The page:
Sunday, February 21, 2010

How an Unstable Meritocracy Has Failed America

David Brooks’ interesting NY Times Op-Ed column points out that while American society has become more fair and open, the level of trust and respect of our institutions has plummeted. The male WASP, blue-blood establishment of the past has given way to a new establishment in which religion, family, race, and gender are no longer as important. People get into the top schools largely based on intelligence and academic achievement, and after they graduate they move into positions of power in government, business, and academia. This can be seen as a triumph of meritocracy, a system in which people are promoted and reach leadership positions based on ability. Isn’t that a good thing, something that generations of Americans have longed for, something that harks back to the anti-aristocratic heritage of the American Revolution?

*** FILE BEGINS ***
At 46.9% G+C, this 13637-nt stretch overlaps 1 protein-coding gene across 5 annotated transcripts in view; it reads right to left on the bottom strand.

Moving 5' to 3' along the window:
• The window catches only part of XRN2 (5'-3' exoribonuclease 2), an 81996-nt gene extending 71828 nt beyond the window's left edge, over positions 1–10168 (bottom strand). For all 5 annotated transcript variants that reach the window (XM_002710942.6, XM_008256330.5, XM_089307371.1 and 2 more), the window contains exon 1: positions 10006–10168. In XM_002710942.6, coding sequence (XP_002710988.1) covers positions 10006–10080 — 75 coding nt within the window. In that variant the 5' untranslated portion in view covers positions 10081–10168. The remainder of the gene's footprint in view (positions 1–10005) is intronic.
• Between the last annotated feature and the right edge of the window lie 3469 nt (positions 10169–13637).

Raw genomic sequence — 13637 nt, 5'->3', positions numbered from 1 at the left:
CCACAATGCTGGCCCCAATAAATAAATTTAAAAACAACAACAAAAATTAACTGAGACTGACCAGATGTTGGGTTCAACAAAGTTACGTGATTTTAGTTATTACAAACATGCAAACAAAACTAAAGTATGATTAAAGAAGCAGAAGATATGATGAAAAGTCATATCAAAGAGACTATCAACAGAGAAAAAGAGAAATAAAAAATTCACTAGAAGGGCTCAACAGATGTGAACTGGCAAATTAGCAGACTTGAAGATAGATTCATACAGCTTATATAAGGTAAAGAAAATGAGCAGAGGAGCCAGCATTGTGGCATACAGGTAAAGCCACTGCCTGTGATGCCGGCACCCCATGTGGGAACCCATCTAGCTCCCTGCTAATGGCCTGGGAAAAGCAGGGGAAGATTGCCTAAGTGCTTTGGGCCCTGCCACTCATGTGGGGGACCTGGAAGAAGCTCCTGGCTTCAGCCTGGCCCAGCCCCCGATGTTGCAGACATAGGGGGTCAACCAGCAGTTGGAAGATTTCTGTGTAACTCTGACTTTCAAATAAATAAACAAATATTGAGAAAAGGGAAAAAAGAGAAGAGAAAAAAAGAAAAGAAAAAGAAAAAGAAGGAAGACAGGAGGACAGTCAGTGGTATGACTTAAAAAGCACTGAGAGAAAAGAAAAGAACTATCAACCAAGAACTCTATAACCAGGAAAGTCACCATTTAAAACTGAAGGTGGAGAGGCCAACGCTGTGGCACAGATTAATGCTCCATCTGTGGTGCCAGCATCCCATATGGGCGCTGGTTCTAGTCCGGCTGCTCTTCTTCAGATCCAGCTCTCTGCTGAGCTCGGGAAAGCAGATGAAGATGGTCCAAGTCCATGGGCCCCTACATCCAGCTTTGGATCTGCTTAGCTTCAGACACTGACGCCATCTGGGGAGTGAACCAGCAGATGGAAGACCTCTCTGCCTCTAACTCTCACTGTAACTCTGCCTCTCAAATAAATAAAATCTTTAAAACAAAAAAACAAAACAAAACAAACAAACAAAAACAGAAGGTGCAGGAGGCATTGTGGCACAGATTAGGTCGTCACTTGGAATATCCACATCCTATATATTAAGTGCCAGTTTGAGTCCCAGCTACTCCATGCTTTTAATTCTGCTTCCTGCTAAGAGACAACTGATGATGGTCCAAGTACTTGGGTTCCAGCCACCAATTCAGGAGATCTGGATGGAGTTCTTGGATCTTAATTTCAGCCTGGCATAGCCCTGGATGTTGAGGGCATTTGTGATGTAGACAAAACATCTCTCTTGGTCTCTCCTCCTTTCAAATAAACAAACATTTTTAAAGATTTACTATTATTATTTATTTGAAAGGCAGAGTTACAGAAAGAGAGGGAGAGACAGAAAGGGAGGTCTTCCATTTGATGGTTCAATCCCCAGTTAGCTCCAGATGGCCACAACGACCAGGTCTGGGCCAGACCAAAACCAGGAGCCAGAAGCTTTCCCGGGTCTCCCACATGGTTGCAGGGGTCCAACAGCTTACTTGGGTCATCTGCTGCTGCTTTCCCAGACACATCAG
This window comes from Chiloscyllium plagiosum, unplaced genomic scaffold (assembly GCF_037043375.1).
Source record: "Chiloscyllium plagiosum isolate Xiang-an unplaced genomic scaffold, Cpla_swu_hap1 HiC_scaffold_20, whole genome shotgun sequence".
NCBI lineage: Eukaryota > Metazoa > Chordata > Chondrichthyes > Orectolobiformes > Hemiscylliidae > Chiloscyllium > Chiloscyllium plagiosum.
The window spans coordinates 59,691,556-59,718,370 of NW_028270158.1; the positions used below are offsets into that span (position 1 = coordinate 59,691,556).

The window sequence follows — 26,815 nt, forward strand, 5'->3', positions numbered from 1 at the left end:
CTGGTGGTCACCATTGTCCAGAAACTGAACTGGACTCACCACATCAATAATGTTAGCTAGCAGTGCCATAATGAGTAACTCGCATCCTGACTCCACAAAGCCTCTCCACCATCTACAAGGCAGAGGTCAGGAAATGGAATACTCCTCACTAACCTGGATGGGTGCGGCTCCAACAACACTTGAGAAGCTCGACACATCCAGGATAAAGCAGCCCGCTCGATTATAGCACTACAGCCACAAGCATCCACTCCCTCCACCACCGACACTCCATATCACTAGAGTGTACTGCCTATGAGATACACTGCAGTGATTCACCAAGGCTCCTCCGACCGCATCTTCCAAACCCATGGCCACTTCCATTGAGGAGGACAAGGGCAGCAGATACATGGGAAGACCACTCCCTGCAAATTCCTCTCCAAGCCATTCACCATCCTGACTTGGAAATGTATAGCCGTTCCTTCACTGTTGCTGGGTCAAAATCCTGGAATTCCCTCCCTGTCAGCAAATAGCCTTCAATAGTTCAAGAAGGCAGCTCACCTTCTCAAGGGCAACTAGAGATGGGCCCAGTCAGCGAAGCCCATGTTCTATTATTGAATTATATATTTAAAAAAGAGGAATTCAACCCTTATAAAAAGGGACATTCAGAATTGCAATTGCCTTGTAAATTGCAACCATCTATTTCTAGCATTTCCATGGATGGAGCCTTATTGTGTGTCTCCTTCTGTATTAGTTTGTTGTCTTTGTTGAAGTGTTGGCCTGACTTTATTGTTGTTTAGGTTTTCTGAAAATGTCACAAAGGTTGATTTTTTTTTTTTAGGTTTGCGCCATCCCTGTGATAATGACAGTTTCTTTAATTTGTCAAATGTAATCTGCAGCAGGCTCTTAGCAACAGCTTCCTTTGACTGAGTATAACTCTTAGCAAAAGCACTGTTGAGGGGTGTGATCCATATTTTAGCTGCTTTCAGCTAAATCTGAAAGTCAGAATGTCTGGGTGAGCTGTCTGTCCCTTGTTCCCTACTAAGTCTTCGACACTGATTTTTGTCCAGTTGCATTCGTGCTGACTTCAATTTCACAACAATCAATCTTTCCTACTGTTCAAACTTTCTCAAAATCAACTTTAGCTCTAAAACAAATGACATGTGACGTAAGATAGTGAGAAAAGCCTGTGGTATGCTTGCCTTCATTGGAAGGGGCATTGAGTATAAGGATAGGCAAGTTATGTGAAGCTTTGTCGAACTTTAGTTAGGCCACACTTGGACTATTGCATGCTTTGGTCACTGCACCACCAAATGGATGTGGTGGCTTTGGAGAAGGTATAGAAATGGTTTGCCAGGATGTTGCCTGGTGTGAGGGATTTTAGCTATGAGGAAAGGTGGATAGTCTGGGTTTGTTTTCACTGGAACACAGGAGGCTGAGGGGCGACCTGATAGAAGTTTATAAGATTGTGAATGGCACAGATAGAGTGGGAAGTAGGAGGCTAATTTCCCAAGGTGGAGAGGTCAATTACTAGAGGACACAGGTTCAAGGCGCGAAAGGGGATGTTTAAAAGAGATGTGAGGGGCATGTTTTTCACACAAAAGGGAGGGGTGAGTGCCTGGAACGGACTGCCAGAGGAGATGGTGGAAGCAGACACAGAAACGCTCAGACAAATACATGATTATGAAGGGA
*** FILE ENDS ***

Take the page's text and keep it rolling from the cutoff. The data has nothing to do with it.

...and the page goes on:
Brooks points out that this meritocratic establishment is lacking in several respects. One is that it’s based on a narrow (academic) definition of talent. This definition lacks context and empathy, two important factors for good decision making. In recent years, members of the political and economic elite have made some poor decisions that have severely harmed American long-term interests.

Another problem with the current meritocracy (a point which was made by the authors of The Bell Curve) is that members of it live almost entirely separate lives from everyone else. They go to their elite schools, work in a rarefied environment, live in gated communities, and marry and socialize with other elites. They could care less about ordinary people.